Posted on March 12, 2020 at 12:00 AM
There are many different causes of erectile dysfunction (ED): some might be treated, others might not. But the good news is that some sort of treatment can often boost ED symptoms.
First, there are the causes of "reversible" ED. These are triggers that can be avoided, such as ED-causing medications as a side effect, cigarettes, drugs or alcohol. ED may also be caused by excess weight, stress or partnership problems
Here are other ED triggers we're going to call "treatable" These are disorders that can not be healed (for eg, hormone imbalances, depression, anxiety, high cholesterol) but can change when treated, and with this, the ED that they affect often also improves.
These are those symptoms of ED which can not be cured or handled but which can be treated with ED treatment safely and effectively.
Finally, there are a few factors of ED which can not be reversed and can not be treated with ED medications. In these cases, other therapies such as chemotherapy, implants, or injections may be an alternative.
Erectile dysfunction is defined as having daily difficulty getting or maintaining an erection to satisfy sex. The keyword here is "ordinary." It's normal for men to have difficulty getting tough on times, but when good erections are more of an anomaly than law, or when they flat out no longer happen, that's ED — and that can be an indication that something else is going on inside.
It is, in some cases, a source or question for you to do something about. Removing the trigger (if it's a drug, a substance you're taking socially, any extra weight, the smoking habit you're trying to kick, or a toxic relationship) might help fix your ED without any therapy needed.
Erectile dysfunction, or ED, frequently fails to get and sustain enough of an erection to facilitate sexual intercourse.
Having and maintaining an erection is a complex process involving blood vessels, nerves, joints, brain, and internal communications. With so many moves involved, it's no wonder that there may be problems along the way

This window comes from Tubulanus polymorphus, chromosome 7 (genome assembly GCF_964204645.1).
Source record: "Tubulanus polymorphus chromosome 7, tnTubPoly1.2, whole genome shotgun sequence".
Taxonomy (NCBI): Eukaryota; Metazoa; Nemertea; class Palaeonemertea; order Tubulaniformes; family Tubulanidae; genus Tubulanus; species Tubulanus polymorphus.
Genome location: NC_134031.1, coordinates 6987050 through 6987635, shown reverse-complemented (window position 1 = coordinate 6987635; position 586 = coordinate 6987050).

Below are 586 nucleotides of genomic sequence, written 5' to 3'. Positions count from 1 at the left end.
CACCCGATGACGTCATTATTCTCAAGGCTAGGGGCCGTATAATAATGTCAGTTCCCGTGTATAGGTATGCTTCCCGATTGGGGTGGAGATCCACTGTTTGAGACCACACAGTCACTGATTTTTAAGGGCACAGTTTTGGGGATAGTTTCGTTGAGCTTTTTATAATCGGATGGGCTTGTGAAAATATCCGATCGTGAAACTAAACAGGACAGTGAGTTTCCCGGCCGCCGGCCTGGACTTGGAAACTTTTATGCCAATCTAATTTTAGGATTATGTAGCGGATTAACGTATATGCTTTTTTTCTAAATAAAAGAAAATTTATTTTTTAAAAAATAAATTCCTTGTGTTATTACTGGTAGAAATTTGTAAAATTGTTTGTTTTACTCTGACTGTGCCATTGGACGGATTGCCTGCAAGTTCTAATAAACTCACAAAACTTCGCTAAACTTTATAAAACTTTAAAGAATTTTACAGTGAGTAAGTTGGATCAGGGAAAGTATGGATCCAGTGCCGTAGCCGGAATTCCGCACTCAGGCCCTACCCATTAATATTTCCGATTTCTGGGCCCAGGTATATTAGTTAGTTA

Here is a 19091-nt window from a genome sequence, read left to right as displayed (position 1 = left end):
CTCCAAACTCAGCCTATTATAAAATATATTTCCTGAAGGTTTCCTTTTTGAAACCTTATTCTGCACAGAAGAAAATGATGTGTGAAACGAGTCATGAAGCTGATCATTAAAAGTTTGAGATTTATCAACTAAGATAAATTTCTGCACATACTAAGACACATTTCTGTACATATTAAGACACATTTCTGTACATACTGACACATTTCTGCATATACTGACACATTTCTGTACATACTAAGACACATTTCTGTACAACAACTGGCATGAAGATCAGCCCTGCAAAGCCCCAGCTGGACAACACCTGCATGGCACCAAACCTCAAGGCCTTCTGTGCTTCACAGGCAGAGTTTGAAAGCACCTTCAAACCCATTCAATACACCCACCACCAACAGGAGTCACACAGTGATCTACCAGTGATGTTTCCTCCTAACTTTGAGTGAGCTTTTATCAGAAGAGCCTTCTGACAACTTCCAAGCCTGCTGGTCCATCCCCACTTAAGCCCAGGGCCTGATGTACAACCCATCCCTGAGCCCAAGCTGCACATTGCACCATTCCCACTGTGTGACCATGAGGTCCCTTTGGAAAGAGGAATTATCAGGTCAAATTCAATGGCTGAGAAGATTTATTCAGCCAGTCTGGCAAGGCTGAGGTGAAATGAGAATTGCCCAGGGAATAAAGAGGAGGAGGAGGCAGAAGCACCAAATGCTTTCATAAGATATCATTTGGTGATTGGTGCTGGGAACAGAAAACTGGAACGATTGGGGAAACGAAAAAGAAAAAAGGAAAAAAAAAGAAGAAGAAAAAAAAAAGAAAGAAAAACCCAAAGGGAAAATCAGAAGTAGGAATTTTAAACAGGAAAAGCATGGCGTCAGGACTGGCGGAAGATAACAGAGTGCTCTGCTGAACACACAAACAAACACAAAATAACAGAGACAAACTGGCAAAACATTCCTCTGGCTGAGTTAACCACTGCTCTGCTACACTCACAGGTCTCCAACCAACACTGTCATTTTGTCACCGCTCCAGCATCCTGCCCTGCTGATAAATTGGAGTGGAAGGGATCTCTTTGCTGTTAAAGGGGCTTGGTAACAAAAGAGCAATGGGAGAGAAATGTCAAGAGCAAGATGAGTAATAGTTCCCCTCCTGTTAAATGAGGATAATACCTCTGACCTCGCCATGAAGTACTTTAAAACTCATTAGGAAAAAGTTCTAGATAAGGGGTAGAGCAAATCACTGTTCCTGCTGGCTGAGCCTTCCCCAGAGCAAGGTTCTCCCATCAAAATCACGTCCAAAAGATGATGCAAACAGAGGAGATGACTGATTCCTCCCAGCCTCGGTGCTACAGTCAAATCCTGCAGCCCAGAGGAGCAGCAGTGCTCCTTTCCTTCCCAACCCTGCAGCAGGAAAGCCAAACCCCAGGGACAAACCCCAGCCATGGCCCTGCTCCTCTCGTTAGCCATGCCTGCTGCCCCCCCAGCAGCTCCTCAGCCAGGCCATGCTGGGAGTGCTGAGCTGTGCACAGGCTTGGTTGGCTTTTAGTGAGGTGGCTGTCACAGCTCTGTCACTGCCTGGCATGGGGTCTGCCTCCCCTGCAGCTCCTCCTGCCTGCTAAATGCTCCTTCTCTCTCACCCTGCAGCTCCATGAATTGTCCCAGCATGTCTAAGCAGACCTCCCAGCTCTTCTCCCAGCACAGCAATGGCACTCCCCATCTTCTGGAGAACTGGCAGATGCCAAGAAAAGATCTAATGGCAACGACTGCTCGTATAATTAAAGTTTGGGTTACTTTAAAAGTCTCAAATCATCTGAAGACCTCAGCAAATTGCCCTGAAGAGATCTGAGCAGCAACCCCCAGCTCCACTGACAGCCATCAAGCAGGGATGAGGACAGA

Medicines that can induce ED as a side effect account for at least 25 percent of all ED incidents. The biggest offenders are a form of diuretics called high blood pressure medications, some antidepressants (especially SSRIs and SNRIs), some indigestion pills, some antihistamines, and some opioid painkillers. When you think the drug could trigger ED, speak to the doctor who prescribed it to you.
You may assume that using alcohol, tobacco, cocaine, morphine, methadone, amphetamines, or barbiturates would help with sexual confidence and anticipation, but the reality is quite the opposite: all these drugs can potentially make it much harder to get a decent erection and sustain it. Ignore the drugs, though. They'll just trigger frustration.
When you experience sexual distress, take a look at your social habits: do you have excessive smoke, drinking alcohol, using drugs or other substances? If so, there is a fairly high risk that your erectile dysfunction could be caused by these.
Obesity and excess fat around the waist can cause erectile dysfunction by raising the risk of type 2 diabetes, high blood pressure, and high cholesterol, both causes of ED. Are you aware that obesity reduces your testosterone levels too? Small levels of testosterone also affect your sex drive, and your ability to maintain an erection. Details on the next one.
Treating a difference of hormones may boost the effects of associated EDs. For example, a 2004 study of 51 people with ED caused by high prolactin levels found that when their high levels of prolactin were controlled for over 6 months, sexual function and low testosterone levels increased.
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